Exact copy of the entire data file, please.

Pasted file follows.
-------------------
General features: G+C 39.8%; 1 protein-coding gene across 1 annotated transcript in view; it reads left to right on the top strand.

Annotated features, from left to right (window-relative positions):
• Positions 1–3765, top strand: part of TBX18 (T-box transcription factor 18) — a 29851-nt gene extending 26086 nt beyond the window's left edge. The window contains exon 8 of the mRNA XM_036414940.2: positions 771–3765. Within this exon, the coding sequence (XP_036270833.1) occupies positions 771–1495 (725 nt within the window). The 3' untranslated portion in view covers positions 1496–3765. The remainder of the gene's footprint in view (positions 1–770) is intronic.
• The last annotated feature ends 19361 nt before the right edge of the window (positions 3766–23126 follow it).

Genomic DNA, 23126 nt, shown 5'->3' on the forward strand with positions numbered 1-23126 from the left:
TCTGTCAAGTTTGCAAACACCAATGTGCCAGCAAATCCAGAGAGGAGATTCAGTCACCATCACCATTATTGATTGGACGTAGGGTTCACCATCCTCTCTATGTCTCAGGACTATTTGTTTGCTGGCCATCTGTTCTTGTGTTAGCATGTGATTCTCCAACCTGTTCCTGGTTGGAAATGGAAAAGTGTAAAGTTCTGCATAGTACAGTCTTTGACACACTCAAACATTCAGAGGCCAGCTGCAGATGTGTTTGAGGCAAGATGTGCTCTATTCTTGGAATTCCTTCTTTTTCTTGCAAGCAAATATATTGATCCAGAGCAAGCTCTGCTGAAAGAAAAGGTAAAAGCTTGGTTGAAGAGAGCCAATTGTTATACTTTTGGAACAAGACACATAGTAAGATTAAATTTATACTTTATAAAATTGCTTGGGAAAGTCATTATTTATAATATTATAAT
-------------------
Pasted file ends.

General features: G+C 39.8%; 1 protein-coding gene across 1 annotated transcript in view; it reads left to right on the top strand.

Annotated features, from left to right (window-relative positions):
• Positions 1–3765, top strand: part of TBX18 (T-box transcription factor 18) — a 29851-nt gene extending 26086 nt beyond the window's left edge. The window contains exon 8 of the mRNA XM_036414940.2: positions 771–3765. Within this exon, the coding sequence (XP_036270833.1) occupies positions 771–1495 (725 nt within the window). The 3' untranslated portion in view covers positions 1496–3765. The remainder of the gene's footprint in view (positions 1–770) is intronic.
• The last annotated feature ends 19361 nt before the right edge of the window (positions 3766–23126 follow it).

Genomic DNA, 23126 nt, shown 5'->3' on the forward strand with positions numbered 1-23126 from the left:
TCTGTCAAGTTTGCAAACACCAATGTGCCAGCAAATCCAGAGAGGAGATTCAGTCACCATCACCATTATTGATTGGACGTAGGGTTCACCATCCTCTCTATGTCTCAGGACTATTTGTTTGCTGGCCATCTGTTCTTGTGTTAGCATGTGATTCTCCAACCTGTTCCTGGTTGGAAATGGAAAAGTGTAAAGTTCTGCATAGTACAGTCTTTGACACACTCAAACATTCAGAGGCCAGCTGCAGATGTGTTTGAGGCAAGATGTGCTCTATTCTTGGAATTCCTTCTTTTTCTTGCAAGCAAATATATTGATCCAGAGCAAGCTCTGCTGAAAGAAAAGGTAAAAGCTTGGTTGAAGAGAGCCAATTGTTATACTTTTGGAACAAGACACATAGTAAGATTAAATTTATACTTTATAAAATTGCTTGGGAAAGTCATTATTTATAATATTATAAT